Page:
Greg Lindsay is the co-author of the forthcoming Aerotropolis: The Way We'll Live Next, which argues that air travel has a lot more to do with your daily life than you might think. In this outtake from the book, he describes how NASCAR teams took to the skies as the sport expanded nationally over the last decade.
The home of Earnhardt Ganassi Racing with Felix Sabates sits near the end of Concord Regional Airport's runway, within hailing distance of pilots taking their planes out for a spin. Although built to Chip Ganassi's personal specifications, with room for a future hangar and private taxiway, the building itself — the "shop," in NASCAR parlance — is standard turnkey office park minimalism, with locked gates and a black glass façade as opaque as a one-way mirror, hiding in plain sight.
The illusion is shattered when you step through the looking glass, into an expansive lobby doubling as a trophy room. Piled high on pedestals and glass tables are spoils from the circuit. One is shaped like a car battery — given to the winner of the old DieHard 500 held at Talladega Superspeedway — while another waves a Royal Flush for the UAW-Daimler Chrysler Las Vegas 400. But the place of honor now belongs to a gold rocket car mounted on what looks like a suitcase — the Harley J. Earl Daytona 500 Trophy, which until yesterday belonged to Ganassi's prodigal driver Jamie McMurray.
Ganassi's collection of sterling silver cups is stored in Indianapolis, where his IndyCar team has won two of the last three Indianapolis 500s. In 2010, Ganassi (a former driver himself) became the first owner to collect the Daytona 500, the Indy 500, and the Brickyard 400 in the same calendar year. Last month, his teams finished 1-2 at the Rolex 24 Hours of Daytona, the Grand-Am road endurance race, completing what was immediately dubbed "the Ganassi Slam." No owner had ever mastered so many formats simultaneously.
But the Daytona 500 win may have been the most impressive. The annual budget for Ganassi's 50-car fleet and several hundred employees may run as high as $60 million, and he would the first to tell you that in NASCAR's combination cash crunch and arms race, his is a poor man's operation. To compete, years earlier he'd adopted a Moneyball approach by hunting for overlooked talent, converting the Monaco Grand Prix-winner Juan Pablo Montoya into a NASCAR driver (thus providing the inspiration for Sacha Baron Cohen's Talladega Nights character) and bringing McMurray into the fold when he was considered damaged goods. (It had also led to layoffs and a merger with Teresa Earnhardt's team in 2008.)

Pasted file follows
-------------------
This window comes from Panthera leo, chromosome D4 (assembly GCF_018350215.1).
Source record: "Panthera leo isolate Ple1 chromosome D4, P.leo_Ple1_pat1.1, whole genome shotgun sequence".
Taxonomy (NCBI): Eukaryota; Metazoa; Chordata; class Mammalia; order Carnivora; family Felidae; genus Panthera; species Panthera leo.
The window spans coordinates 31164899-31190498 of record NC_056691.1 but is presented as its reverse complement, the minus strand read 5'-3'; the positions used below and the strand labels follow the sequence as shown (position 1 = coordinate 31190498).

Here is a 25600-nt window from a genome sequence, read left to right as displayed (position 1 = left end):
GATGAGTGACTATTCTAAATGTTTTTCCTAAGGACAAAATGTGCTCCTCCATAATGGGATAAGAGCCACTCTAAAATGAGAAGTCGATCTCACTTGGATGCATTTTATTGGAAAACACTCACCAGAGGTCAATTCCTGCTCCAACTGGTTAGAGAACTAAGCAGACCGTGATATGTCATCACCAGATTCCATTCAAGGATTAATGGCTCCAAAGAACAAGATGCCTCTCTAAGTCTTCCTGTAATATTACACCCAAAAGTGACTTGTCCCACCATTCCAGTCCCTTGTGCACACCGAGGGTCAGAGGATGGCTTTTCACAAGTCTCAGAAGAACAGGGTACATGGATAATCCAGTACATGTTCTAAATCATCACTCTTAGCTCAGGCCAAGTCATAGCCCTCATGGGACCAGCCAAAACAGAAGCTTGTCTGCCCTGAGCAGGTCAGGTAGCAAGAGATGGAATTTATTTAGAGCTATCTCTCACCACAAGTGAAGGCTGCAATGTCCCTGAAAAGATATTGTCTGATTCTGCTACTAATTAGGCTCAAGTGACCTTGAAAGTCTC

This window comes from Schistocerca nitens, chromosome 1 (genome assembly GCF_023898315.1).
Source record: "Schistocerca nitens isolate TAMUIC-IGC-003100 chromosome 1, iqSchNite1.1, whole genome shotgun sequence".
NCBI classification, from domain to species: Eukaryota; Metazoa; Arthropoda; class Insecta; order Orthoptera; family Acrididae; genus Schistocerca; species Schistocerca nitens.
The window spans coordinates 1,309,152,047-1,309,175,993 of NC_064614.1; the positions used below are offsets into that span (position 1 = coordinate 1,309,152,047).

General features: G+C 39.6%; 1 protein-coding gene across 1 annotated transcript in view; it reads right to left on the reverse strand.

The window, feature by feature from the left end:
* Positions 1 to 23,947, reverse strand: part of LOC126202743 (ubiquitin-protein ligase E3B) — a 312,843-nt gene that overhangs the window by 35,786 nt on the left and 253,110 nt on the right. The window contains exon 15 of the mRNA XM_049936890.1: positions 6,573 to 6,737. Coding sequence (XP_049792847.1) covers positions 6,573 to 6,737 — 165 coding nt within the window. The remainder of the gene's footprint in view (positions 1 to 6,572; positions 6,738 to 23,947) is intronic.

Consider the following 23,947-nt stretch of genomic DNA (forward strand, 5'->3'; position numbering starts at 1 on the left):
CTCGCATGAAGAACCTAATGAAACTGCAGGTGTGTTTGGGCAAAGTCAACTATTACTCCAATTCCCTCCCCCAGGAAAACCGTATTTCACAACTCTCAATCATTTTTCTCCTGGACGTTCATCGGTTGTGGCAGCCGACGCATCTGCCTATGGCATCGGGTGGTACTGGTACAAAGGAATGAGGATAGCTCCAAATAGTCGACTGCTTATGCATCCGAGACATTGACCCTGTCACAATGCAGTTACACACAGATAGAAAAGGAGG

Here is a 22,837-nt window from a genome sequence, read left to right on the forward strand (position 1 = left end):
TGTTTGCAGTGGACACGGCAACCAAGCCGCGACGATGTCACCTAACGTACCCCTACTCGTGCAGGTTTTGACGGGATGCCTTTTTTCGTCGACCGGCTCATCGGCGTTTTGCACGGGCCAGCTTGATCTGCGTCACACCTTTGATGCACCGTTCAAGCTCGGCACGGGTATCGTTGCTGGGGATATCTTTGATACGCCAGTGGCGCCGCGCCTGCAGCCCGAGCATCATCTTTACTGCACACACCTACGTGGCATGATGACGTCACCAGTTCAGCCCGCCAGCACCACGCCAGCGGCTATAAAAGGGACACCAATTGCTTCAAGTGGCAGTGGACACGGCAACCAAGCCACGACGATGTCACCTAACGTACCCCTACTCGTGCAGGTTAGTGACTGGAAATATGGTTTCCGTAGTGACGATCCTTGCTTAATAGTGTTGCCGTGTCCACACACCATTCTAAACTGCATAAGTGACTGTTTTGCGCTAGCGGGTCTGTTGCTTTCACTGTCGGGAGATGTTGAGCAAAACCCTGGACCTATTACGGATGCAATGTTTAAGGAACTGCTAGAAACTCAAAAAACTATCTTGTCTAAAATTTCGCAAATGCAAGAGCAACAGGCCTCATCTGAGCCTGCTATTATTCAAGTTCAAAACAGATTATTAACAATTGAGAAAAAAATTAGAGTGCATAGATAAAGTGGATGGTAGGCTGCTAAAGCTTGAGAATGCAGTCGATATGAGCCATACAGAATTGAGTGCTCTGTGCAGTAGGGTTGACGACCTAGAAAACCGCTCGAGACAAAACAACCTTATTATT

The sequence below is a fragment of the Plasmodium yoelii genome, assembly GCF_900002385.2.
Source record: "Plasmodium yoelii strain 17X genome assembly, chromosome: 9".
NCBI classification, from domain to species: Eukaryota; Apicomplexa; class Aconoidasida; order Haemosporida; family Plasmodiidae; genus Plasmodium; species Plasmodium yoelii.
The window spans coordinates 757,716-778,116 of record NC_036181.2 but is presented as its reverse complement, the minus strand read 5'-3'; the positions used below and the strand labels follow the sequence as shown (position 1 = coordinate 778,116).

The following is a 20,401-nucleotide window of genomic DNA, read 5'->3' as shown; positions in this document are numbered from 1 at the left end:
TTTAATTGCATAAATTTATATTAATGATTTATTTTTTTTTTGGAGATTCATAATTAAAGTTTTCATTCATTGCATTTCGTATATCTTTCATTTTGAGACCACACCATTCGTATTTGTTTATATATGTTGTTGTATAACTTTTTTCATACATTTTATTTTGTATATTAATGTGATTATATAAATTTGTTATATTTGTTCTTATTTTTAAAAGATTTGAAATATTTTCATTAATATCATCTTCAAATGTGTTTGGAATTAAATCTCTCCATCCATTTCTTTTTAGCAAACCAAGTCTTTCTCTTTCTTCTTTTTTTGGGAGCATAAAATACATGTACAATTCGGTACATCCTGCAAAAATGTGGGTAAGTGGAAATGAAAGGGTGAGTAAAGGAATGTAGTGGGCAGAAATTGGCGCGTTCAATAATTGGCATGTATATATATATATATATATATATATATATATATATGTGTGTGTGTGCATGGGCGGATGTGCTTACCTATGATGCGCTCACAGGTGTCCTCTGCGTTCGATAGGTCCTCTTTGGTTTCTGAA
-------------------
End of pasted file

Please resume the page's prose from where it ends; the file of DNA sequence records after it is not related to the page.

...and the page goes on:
The same philosophy extended to the logistics of racing itself. "We're really a small car manufacturer who just happens to do some racing," one of his deputies had joked. When a competitor constructed a $60 million wind tunnel half-a-mile away, Ganassi bought his own in retaliation — an actual tunnel, buried in Pennsylvania coal country.
One of his other enthusiasms was his jet, which had led him to build his shop adjoining the airport. And that, in turn, had led me to Ganassi a few years ago when I was looking for someone to explain how the sport had managed to go national in a big way 10 years ago while the teams themselves stayed resolutely local. The short answer: They became frequent flyers.
A large clump of NASCAR's roots are buried beneath nearby Charlotte, where the first race in the "Grand National" series (later rebranded the Winston Cup, and Sprint) was held in 1949. Stock car racing started not far from here as a diversion for moonshine runners who'd mastered the art of evasive maneuvers. Concord became the crossroads of the sport after the Charlotte Motor Speedway opened within city limits in 1959, the same year as Daytona.
Fast-forward a few decades, and racing has become the new national pastime, luring enough "NASCAR dads" to swing elections. It has an eight-year, $4.8 billion TV contract spanning six channels, and is second only to football in ratings. But joining the big leagues of American sports demands ditching its Dixie image. Winston is jettisoned as a sponsor in 2003, and races are stripped from venerable speedways in the Carolinas in favor of new markets like Los Angeles, Phoenix, Dallas, and Chicago. The strategy would eventually backfire when the recession hit, leading to falling ratings and attendance, but the gigantic traveling circus that is NASCAR today can still haul in $200 million or more for host cities. It also means that on any given Thursday, the entire sport is up in the air en route to the track-of-the-week.
The cars will have hit the road long before in their haulers — the 55-foot long rolling machine shops that reconfigure themselves into automotive MASH units in the pits. Everyone and everything else takes off on race days, leaving from Concord in great waves of private jets. The teams wouldn't dream of flying commercial — not when their drivers need every synapse and fast-twitch muscle fiber at their disposal that evening. After the race, nothing else quite compares to the pandemonium that descends on Daytona the instant the checkered flag waves, which is the cue for a quarter of a million spectators to race for the exits — or for the airport, where a long line of Learjets, Citations, and even chartered airliners are topped off and ready to roll, only a few hundred feet from the superspeedway's first turn.